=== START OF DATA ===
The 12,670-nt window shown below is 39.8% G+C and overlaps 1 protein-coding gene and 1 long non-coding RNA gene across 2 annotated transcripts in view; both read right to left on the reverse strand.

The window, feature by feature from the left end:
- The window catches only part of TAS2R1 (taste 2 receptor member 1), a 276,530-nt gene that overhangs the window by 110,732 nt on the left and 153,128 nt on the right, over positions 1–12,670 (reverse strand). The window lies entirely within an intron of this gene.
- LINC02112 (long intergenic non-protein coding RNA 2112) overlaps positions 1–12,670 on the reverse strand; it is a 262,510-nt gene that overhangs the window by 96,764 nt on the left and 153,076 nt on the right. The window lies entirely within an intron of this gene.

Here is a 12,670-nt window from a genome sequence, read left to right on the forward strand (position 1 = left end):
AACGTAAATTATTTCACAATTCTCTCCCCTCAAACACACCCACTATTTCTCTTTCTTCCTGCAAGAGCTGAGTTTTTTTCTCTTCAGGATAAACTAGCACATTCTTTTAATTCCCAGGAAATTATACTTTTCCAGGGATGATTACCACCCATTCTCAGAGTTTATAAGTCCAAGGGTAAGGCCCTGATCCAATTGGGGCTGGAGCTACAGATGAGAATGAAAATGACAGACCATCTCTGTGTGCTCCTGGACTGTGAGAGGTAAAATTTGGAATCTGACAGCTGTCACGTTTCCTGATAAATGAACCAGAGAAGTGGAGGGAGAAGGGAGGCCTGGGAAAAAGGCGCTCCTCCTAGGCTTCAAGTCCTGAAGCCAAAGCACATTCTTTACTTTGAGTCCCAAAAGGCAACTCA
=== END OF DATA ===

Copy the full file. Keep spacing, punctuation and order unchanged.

The 12,670-nt window shown below is 39.8% G+C and overlaps 1 protein-coding gene and 1 long non-coding RNA gene across 2 annotated transcripts in view; both read right to left on the reverse strand.

The window, feature by feature from the left end:
- The window catches only part of TAS2R1 (taste 2 receptor member 1), a 276,530-nt gene that overhangs the window by 110,732 nt on the left and 153,128 nt on the right, over positions 1–12,670 (reverse strand). The window lies entirely within an intron of this gene.
- LINC02112 (long intergenic non-protein coding RNA 2112) overlaps positions 1–12,670 on the reverse strand; it is a 262,510-nt gene that overhangs the window by 96,764 nt on the left and 153,076 nt on the right. The window lies entirely within an intron of this gene.

Here is a 12,670-nt window from a genome sequence, read left to right on the forward strand (position 1 = left end):
AACGTAAATTATTTCACAATTCTCTCCCCTCAAACACACCCACTATTTCTCTTTCTTCCTGCAAGAGCTGAGTTTTTTTCTCTTCAGGATAAACTAGCACATTCTTTTAATTCCCAGGAAATTATACTTTTCCAGGGATGATTACCACCCATTCTCAGAGTTTATAAGTCCAAGGGTAAGGCCCTGATCCAATTGGGGCTGGAGCTACAGATGAGAATGAAAATGACAGACCATCTCTGTGTGCTCCTGGACTGTGAGAGGTAAAATTTGGAATCTGACAGCTGTCACGTTTCCTGATAAATGAACCAGAGAAGTGGAGGGAGAAGGGAGGCCTGGGAAAAAGGCGCTCCTCCTAGGCTTCAAGTCCTGAAGCCAAAGCACATTCTTTACTTTGAGTCCCAAAAGGCAACTCA